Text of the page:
Not Up for Dispute: Videotape Evidence at Summary Judgment


A decade after the United States Supreme Court’s holding in Scott v. Harris (2007) 550 U.S. 372 (“Scott”), a California District Court follows suit, finding that a party cannot create a genuine issue of material fact at summary judgment by submitting testimony or declarations that are contradicted by video footage. (Swigart v. Bruno (2017) 13 Cal.App.5th 529, 534 (“Swigart”).

In Scott, the Supreme Court held that summary judgment is appropriate where videotape evidence blatantly contradicts a non-moving party’s version of events. In the context of summary judgment motions, the moving party must support its motion with substantive evidence; whether it be in the form of declarations, discovery responses or other tangible evidence. In general, when a moving party supports its motion with expert declarations, that party is entitled to summary judgment unless the other, non-moving party, presents conflicting evidence sufficient to create a triable issue of fact. Indeed, contradictory expert declarations are often a way for the non-moving party to create a dispute as to the material facts of the case. If a dispute over material facts is established, those facts must be viewed in the light most favorable to the nonmoving party, which most often results in the denial of the motion.

The Scott Court turned this standard on its head in the context of video evidence by opining that facts should be viewed “in the light depicted by the videotape.” (Scott, supra, 550 U.S. at 381.) Through this analysis, the Supreme Court held that summary judgment was appropriate where videotape evidence obviously contracted the non-moving party’s version of events, notwithstanding the presentation of evidence in support of that position.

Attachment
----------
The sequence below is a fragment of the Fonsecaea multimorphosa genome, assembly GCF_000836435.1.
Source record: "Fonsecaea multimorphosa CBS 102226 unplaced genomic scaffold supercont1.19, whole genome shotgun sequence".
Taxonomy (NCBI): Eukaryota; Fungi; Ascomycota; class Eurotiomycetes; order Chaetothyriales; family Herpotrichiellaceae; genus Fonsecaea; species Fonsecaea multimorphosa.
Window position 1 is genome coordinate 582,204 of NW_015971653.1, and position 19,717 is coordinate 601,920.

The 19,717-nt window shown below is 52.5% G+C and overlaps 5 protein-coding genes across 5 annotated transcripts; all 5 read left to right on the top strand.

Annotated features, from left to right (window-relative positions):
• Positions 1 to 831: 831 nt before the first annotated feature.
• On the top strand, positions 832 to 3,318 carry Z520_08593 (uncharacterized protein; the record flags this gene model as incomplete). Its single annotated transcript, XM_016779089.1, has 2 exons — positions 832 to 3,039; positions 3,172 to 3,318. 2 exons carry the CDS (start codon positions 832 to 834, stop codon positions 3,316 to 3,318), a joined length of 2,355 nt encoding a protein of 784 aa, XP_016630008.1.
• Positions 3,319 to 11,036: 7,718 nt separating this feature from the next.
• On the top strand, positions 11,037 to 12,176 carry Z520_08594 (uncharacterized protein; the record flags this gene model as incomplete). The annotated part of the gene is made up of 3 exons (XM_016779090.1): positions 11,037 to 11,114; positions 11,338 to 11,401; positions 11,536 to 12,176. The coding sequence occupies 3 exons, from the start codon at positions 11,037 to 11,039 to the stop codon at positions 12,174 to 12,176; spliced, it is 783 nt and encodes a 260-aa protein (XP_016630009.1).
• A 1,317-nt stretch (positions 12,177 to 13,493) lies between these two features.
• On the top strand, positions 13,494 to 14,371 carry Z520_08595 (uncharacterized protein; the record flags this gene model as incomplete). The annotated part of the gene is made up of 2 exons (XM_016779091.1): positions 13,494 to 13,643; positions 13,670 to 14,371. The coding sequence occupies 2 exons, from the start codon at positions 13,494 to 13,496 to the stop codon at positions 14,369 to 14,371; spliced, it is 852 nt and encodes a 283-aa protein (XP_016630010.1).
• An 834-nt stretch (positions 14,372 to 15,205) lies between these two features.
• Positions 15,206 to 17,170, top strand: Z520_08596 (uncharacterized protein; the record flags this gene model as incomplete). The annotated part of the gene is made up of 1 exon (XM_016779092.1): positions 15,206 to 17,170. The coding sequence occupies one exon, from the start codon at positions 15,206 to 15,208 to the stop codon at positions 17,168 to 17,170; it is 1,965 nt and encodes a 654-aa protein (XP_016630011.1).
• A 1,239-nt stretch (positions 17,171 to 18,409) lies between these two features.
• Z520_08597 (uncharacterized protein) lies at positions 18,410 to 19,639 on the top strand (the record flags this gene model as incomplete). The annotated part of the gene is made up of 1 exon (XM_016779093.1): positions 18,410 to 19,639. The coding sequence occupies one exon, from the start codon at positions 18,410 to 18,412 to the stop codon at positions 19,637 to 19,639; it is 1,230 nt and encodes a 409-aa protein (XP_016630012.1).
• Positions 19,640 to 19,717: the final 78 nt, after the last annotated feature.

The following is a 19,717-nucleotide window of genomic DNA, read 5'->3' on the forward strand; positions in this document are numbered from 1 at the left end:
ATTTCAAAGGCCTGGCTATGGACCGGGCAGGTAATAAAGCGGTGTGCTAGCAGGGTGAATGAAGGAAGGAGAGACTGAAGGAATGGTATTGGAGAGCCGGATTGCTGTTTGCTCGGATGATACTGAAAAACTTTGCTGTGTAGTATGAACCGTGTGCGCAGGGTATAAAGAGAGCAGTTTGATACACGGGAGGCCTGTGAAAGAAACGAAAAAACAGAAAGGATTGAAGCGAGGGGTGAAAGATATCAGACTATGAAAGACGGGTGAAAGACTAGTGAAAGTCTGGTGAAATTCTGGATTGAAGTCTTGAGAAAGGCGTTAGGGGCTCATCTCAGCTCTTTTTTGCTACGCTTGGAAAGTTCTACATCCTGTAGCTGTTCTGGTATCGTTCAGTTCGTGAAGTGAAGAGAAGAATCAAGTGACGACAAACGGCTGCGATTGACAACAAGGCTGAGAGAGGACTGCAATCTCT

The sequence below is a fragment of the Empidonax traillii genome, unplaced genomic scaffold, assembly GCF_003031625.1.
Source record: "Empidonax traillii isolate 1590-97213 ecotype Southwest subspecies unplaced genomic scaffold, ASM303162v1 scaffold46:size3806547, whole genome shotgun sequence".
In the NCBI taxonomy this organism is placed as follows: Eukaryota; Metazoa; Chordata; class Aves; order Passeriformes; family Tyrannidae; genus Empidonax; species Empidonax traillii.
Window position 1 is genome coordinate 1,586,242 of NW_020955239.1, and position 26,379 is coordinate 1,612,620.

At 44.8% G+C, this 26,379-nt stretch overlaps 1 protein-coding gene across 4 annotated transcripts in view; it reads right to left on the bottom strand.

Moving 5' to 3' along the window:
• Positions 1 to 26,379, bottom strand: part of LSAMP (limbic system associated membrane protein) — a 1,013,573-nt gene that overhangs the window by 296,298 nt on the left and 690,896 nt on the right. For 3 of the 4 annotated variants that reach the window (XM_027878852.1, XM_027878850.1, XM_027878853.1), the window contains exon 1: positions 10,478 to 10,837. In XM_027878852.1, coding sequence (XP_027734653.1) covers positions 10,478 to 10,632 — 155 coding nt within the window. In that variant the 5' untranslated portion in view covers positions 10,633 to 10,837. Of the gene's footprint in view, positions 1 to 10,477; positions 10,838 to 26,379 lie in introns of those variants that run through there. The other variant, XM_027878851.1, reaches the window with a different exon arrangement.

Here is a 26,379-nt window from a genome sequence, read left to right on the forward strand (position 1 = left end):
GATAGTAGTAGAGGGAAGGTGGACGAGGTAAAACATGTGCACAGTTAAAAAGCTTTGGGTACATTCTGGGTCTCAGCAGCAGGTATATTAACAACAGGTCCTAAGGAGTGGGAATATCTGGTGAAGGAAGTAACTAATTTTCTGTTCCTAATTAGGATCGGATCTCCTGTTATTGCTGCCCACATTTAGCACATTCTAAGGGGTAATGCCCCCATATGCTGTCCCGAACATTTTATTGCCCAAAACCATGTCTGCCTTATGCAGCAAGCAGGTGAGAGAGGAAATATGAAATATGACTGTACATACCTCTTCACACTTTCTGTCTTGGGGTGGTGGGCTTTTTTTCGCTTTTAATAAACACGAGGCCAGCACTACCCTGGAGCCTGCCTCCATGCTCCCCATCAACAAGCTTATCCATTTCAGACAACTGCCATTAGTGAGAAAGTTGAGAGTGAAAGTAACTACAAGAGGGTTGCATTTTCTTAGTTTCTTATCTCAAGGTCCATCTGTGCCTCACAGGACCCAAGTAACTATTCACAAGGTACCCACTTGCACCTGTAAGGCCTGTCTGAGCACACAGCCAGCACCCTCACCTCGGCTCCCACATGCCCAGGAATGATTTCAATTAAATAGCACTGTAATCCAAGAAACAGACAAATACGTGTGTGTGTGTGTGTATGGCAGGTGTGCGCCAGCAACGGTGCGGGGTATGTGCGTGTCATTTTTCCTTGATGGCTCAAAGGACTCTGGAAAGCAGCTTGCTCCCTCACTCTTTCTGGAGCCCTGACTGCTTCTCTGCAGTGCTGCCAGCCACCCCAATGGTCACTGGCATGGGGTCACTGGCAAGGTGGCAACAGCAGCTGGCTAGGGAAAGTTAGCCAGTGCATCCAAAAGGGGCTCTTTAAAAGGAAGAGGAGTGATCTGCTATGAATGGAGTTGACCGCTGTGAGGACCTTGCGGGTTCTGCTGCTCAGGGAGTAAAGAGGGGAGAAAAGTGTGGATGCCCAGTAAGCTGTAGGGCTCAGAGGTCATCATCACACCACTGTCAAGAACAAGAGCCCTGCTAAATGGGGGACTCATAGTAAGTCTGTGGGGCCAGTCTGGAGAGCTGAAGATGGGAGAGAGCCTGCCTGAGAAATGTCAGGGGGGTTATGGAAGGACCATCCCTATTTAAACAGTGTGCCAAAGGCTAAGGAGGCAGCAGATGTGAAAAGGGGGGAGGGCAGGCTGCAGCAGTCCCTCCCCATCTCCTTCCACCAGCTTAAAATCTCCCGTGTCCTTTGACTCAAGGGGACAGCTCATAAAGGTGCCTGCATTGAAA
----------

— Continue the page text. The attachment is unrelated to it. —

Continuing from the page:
Expanding upon principles set forth in Scott, the Swigart Court reasoned that, to extent witness testimony was inconsistent with video footage, it could properly decline to consider the inconsistency as a disputed fact. Instead, the Court “relied on the evidence in the video” as dispositive. (Swigart, supra, 13 Cal.App.5th at 534, fn. 4.) Interestingly, neither opinion directly discussed whether the evidence presented to refute the video footage was sufficient to create a triable issue. Like in Scott, the Swigart decision gives California defendants a powerful tool to overcome plaintiffs’ self-serving witness and expert declarations in the face of video evidence to the contrary.

As more and more of daily life is caught on tape - whether by virtue of everyone having a recording device on their person at all times or by the ever-increasing use of CC TV - video footage is poised to be at the heart of many legal disputes to come. With California courts are often reluctant to grant well-founded motions for summary judgment for fear of denying a party her “day in court,” and likely for a fear of being overturned on appeal, Scott and Swigart serve as prime examples that common-sense reasoning is alive and well…if you capture it on tape.

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